Tag Archives: natural

Building a Toad Hotel

In an effort to finally gain the upper hand in dealing with overgrown plants, very bushy bushes, and relentless weeds, we invested in professional help for our garden.

While I cannot speak to the reasons to how or why the garden got to this point, I can only say that the year we took over the house, a walk in our backyard was what I imagine might feel like a walk through a lush rain forest.

It was soothing for the senses to see Mother Nature at work like that, with so much greenery billowing in the breeze.

But the bottom line was that the garden was out of control with plants growing into each other or suffocating each other. It was like plant wars, witnessing the survival of the fittest first hand. Nonetheless, the potential for a really nice garden was definitely there.

Trying to stay on top of the weeds was the impossible dream for us, cautiously putting in an hour here and there, on weekends, weather permitting, when the mosquito count was low, without upsetting the delicate balance of degenerating back conditions. Aging sucks!

It was an incredibly validating exercise to see that it took three young people, a small tractor and two very full days to whip the garden back into shape!

By the time that the crew had completed the work, our gardens were finally a source of pride rather than a source of embarrassment. The curb appeal was returning and we expect it will improve further over time as new growth fills in the spaces vacated by the former plants having near-death experiences. Continue reading

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Filed under home, Humour, stories

Life, Liberty and the Pursuit of Garden Weeds

In declaring my independence from the city and moving to the country, I felt a sense of renewed freedom that was truly hard to describe.

Regular readers and my inner circle of friends will recall that in the city, I have had more than my fair share of lousy neighbours. Over the years, I have endured blaring music till all hours of the night, my backyard being used as a dog’s toilet and my driveway being used as a visitor’s parking spot, among other not-so-neighbourly infractions.

Don’t get me wrong, I have had exceptionally lovely neighbours as well and I miss them dearly, but the nuisance ones occupied significantly more of my head space than the delightful ones.

The move to a rural property meant less need to compromise and to accommodate the impingements of self-entitled neighbours in the name of “staying on good terms”. With so few neighbours, I had the distance I needed to breathe and to heal.

But in the country, there is a different impingement that has become an almost daily preoccupation: garden weeds.

When we arranged a first visit to see this property, it was mid-February and the 1.4 acre parcel of land was covered by snow. We knew that the place had a garden, as the listing referred to the patio as an “oasis”, but that was the extent of what we knew about the state of the landscaping. Continue reading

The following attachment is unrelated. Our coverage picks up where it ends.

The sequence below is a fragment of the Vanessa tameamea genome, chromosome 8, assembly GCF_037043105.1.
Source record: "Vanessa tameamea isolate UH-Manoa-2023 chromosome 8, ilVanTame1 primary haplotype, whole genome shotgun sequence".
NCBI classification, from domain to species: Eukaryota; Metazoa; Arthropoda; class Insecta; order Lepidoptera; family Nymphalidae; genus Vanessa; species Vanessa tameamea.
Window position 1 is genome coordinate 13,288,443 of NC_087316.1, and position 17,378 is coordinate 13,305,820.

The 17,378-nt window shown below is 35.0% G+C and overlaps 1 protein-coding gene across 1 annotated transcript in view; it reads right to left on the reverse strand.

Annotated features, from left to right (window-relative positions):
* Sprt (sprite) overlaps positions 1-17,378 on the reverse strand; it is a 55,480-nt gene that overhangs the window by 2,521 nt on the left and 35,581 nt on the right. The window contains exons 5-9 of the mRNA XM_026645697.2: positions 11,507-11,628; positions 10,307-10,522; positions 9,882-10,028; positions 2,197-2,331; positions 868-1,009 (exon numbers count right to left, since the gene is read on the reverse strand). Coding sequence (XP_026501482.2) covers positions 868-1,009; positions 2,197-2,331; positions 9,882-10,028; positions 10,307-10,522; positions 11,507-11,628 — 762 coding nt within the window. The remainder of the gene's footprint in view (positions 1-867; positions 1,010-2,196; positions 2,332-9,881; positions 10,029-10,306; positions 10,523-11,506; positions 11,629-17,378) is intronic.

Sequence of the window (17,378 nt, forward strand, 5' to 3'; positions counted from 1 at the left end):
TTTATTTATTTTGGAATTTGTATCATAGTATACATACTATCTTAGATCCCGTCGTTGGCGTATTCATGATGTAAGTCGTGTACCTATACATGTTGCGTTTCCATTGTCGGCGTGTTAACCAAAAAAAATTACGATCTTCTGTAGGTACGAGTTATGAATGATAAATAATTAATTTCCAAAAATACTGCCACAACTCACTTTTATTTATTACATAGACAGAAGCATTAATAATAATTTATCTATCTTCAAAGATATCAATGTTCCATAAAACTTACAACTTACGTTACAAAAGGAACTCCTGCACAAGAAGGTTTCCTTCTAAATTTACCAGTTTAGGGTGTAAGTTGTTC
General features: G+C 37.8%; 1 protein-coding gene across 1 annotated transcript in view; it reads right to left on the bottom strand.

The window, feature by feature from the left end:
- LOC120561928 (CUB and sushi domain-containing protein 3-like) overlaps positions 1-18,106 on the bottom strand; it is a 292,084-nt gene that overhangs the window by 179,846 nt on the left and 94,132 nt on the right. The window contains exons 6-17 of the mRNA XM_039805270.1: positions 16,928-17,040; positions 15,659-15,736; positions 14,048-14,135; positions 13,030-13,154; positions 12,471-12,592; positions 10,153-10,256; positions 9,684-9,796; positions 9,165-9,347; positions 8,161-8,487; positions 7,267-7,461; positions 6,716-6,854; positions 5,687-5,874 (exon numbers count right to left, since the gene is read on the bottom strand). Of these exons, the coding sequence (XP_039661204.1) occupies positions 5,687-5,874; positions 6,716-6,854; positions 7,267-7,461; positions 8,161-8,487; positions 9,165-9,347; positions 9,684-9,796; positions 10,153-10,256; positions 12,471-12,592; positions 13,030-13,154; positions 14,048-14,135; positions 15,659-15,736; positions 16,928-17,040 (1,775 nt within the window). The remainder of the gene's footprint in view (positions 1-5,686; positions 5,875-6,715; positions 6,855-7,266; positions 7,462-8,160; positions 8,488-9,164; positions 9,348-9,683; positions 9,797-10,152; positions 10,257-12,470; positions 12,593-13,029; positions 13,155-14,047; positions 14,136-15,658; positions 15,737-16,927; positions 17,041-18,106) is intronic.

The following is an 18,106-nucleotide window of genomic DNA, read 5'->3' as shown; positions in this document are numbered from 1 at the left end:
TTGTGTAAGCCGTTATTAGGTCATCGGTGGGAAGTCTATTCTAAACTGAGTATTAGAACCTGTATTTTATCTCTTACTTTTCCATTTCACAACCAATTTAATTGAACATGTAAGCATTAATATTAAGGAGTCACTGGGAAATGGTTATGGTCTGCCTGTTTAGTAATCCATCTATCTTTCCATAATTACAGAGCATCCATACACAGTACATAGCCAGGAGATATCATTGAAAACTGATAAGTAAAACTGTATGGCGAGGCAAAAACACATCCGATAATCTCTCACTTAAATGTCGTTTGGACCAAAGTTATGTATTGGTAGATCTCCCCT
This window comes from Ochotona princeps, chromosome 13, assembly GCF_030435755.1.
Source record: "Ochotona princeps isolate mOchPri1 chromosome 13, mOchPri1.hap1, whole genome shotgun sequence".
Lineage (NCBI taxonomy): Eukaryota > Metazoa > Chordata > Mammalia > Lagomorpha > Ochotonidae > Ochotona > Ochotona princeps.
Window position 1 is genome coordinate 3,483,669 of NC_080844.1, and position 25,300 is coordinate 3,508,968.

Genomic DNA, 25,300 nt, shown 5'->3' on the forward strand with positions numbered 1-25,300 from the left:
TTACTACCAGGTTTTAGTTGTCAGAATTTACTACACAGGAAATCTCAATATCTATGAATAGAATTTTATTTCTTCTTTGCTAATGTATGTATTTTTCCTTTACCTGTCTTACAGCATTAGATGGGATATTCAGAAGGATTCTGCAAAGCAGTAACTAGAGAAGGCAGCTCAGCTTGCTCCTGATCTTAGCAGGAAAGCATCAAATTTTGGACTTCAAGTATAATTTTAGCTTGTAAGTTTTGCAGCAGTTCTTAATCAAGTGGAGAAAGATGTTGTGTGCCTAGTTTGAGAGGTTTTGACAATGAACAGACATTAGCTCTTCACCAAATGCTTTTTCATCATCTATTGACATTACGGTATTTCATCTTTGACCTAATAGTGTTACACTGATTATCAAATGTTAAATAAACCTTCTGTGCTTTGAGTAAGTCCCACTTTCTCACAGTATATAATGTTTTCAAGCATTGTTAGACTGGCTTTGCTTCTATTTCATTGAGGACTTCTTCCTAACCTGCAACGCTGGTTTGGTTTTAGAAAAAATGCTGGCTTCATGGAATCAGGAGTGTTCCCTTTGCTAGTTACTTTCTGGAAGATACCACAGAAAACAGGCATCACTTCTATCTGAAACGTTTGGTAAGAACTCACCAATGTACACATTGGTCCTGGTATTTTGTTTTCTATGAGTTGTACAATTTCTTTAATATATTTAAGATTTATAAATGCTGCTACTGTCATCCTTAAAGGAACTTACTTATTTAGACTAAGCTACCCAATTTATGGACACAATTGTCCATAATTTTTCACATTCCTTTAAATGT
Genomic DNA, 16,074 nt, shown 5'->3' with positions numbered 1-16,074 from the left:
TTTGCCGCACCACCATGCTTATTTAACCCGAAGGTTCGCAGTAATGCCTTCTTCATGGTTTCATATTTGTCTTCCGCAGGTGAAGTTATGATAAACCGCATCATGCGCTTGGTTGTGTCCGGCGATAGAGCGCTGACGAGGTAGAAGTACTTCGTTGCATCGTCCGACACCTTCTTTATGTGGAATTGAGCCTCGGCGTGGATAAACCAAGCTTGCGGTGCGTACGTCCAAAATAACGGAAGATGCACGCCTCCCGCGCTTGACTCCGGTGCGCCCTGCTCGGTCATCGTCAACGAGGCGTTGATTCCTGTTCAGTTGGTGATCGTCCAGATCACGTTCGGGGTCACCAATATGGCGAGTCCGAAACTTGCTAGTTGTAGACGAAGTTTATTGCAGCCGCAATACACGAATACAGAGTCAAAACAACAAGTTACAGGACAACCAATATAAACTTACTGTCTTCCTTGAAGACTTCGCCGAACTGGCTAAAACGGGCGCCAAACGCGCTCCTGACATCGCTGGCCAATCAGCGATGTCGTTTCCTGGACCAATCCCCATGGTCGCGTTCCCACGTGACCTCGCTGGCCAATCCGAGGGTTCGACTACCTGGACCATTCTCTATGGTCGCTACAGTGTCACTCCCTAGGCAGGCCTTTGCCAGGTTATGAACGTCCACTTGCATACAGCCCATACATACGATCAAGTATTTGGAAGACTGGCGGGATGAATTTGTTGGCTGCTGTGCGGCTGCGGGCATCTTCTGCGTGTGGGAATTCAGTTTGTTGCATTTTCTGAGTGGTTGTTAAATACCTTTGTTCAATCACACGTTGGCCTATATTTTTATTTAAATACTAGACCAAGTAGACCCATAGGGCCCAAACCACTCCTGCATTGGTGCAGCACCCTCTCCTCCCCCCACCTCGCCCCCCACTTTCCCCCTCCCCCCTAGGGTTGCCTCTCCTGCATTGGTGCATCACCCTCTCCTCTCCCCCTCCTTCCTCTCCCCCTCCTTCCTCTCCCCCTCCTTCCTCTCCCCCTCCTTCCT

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Filed under 50+, home, Humour

Country Living: Farm-to-Table

One of the best parts about moving to the country has been experiencing the joy of savouring freshly picked produce.

It is interesting the way that things have flip flopped: When I lived in the city, within a small radius, I had ten grocery stores to choose from, two farms from which I could buy seasonal produce, and one farmer’s market that would set up on Saturdays. In the country, I have one excellent grocery store nearby, I am surrounded by a multitude of farmers’ stands that sell produce, and around here, any day of the week is pretty much “farmer’s market” day.

Needless to say, we took full advantage of this opportunity.

Over the course of the last four months we have enjoyed fresh tomatoes, peppers, cucumbers, lettuce, green and yellow beans, peas, corn, potatoes, zucchini, broccoli, onions, garlic, strawberries, blueberries, blackberries and several varieties of apples, all grown locally.

There have been other products available, but there just haven’t been enough hours in the day to try them all.

When you add to the mix a local butcher shop that also sources products from local suppliers, we have found ourselves marveling on more than one occasion at how everything on the dinner table was truly local.

I will be the first to say that I appreciate the convenience of a good supermarket that can sell you anything, anytime, especially in the middle of a Canadian winter when the ground is frozen and growing season is over. The availability of imported fruits and vegetables is certainly a delight to add colour and variety to our diets through the twelve months of the calendar year. Continue reading

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Filed under food, home